Vital Advice For Hearing Aid Wearers
North American Precis Syndicate
Be prepared: Write out and gather up an emergency checklist of things you'll need in case of a disaster. (NAPS)
by Dr. Navid Taghvaei
(NAPSI)—Some disasters, such as hurricanes, can be tracked in
advance so you have time to prepare before they actually strike. Others
descend with little to no advance warning. If you have hearing loss, the
wisest course is to put an emergency plan into place while there is no threat
brewing. These four tips can help:
1. Register for all available
emergency alert systems. Opt into all available alert systems and text
notifications so if an urgent situation arises, you’ll get the warning.
For information on the various national level alerts, including Wireless
Emergency Alerts (WEAs), visit www.ready.gov/alerts.
Your emergency plan should include the locations of nearby shelters. If
you have a service dog, make sure you have all its identifying paperwork,
tags or vest ready, along with bedding and at least three days’ supply
of food, water and medication.
2. Put together a list of your
health and medical needs. Your emergency kit should include:
• Names and contact information for your doctors
• List of any allergies or other chronic medical conditions
• List of any required medications and dosages
• Your blood type
• Any medical and communications devices you might require (hearing
aids, hearing aid accessories)
• Health insurer name and full membership information (plan name,
• Names and contact information for your preferred hospital and
• Hearing aid make, model, and manufacturer information.
3. Assemble all possible
communication methods. Figure out all the alternatives you can use to
communicate, such as hearing aid accessories (assistive listening devices, or
ALDs) that let you hand someone a microphone so you can hear what he or she
says directly in your hearing aids. If your devices are equipped with
telecoils (T-coils), make sure you know how to activate that setting. If you
have difficulty speaking, create and store text messages in a smartphone or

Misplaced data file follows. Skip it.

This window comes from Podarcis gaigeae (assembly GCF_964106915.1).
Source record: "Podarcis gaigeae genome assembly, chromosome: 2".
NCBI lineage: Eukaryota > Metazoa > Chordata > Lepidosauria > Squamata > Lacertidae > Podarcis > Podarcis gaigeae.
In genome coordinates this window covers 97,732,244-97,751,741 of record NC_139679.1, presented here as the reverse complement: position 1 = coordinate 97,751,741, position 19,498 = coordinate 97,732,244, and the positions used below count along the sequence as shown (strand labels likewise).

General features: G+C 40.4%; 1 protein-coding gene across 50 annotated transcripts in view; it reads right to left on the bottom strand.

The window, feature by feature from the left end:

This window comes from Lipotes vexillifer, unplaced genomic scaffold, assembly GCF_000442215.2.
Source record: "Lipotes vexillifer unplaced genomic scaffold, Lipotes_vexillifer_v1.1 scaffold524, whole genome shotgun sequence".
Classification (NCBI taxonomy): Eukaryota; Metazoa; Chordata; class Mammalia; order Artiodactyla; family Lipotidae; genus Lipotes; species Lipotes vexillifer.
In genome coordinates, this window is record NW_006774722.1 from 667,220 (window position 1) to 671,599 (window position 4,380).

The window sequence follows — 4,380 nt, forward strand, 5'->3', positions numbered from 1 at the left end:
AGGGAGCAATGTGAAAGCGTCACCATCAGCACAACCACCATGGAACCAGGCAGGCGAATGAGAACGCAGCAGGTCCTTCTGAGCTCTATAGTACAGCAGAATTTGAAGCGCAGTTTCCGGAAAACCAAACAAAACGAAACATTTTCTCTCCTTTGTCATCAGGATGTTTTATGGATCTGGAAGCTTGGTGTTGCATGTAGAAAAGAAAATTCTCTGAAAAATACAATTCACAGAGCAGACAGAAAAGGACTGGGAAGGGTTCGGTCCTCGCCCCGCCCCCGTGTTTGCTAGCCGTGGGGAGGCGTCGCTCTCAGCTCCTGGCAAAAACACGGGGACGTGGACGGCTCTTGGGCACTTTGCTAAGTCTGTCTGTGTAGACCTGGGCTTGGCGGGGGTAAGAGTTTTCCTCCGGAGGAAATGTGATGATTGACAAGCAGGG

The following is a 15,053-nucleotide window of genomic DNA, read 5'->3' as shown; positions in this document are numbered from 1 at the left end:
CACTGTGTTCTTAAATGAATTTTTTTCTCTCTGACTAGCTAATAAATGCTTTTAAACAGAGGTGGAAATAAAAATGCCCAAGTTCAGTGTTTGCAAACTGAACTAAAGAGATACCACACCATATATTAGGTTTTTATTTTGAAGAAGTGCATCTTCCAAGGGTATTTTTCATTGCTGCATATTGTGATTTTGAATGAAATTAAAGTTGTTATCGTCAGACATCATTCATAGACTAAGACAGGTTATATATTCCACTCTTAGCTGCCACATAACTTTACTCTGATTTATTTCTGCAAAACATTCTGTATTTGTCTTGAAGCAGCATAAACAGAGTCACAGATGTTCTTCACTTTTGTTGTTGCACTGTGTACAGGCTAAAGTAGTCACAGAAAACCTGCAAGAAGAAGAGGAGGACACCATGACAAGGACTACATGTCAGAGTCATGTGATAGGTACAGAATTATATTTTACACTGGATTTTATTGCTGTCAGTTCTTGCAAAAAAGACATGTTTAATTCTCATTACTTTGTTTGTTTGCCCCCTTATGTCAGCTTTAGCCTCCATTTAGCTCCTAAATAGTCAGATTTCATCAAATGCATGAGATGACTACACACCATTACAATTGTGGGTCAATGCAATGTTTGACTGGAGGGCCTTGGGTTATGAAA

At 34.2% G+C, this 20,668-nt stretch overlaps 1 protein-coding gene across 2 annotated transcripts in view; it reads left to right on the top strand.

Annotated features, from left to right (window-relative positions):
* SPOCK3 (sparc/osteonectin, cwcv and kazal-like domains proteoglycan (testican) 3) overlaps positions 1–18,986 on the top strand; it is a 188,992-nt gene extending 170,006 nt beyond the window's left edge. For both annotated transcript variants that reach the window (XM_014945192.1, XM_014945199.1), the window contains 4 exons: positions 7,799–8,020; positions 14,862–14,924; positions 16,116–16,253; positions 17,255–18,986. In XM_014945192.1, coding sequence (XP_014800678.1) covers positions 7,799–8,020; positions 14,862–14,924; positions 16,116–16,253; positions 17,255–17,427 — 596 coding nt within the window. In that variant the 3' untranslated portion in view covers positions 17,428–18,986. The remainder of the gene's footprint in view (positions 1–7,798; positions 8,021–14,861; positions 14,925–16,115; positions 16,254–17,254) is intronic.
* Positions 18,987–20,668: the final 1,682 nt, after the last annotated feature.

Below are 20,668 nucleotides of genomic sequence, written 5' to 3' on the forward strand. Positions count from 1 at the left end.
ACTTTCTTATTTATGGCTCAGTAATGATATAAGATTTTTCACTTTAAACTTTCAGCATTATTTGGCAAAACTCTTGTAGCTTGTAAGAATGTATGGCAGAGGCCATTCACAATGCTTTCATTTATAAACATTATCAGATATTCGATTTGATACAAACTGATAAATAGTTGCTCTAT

tablet (for example: “I am hard of hearing,” “Do you know
sign language?” or “I can’t hear you, please write”).
Write the same messages in a notebook or on cue cards as backup, in case your
high-tech devices fail or run out of power.
4. Gather supplies and store in a
carry-on bag somewhere you can access quickly. It should have:
• Bottled water
• Jerky, protein bars, cheese or peanut butter crackers, and similar
• Copies of important documents sealed in a waterproof bag (insurance
cards, driver’s licenses, Social Security cards)
• Flashlight and spare batteries (alternately, a crank-powered
• $100 cash, in small bills, also sealed in a waterproof bag
• Backup supplies for any medical devices (hearing aid charger, hearing
• Cell phone charger and backup rechargeable battery supply
• Compact travel blanket, pillow
• Personal hygiene items (toothbrush and toothpaste, sanitary pads)
• All-weather packable jacket
• Crank weather alert portable radio. Also consider a separate
emergency kit for your car with a first-aid kit, repair tools, flares and
Don’t wait for disaster to strike. The time to prepare for an
emergency is while everything is going well.
For further facts on hearing loss and hearing aids, go to www.signiausa.com.
• Dr. Taghvaei is an
Educational Specialist with Signia. He conducts very complex individual and
group technical training courses and activities involving new and existing
developments in audiology, products, software and technology for employees
and customers. He demonstrates multisystem products by preparing and
conducting clinician training, supports clinical product offerings, and
performs in-house clinical trials for the Audiology Department team. He has
extensive clinical experience in pediatric and adult hearing instrument and
cochlear implant fitting, programming and rehabilitation.
On the Net:North American Precis Syndicate, Inc.(NAPSI)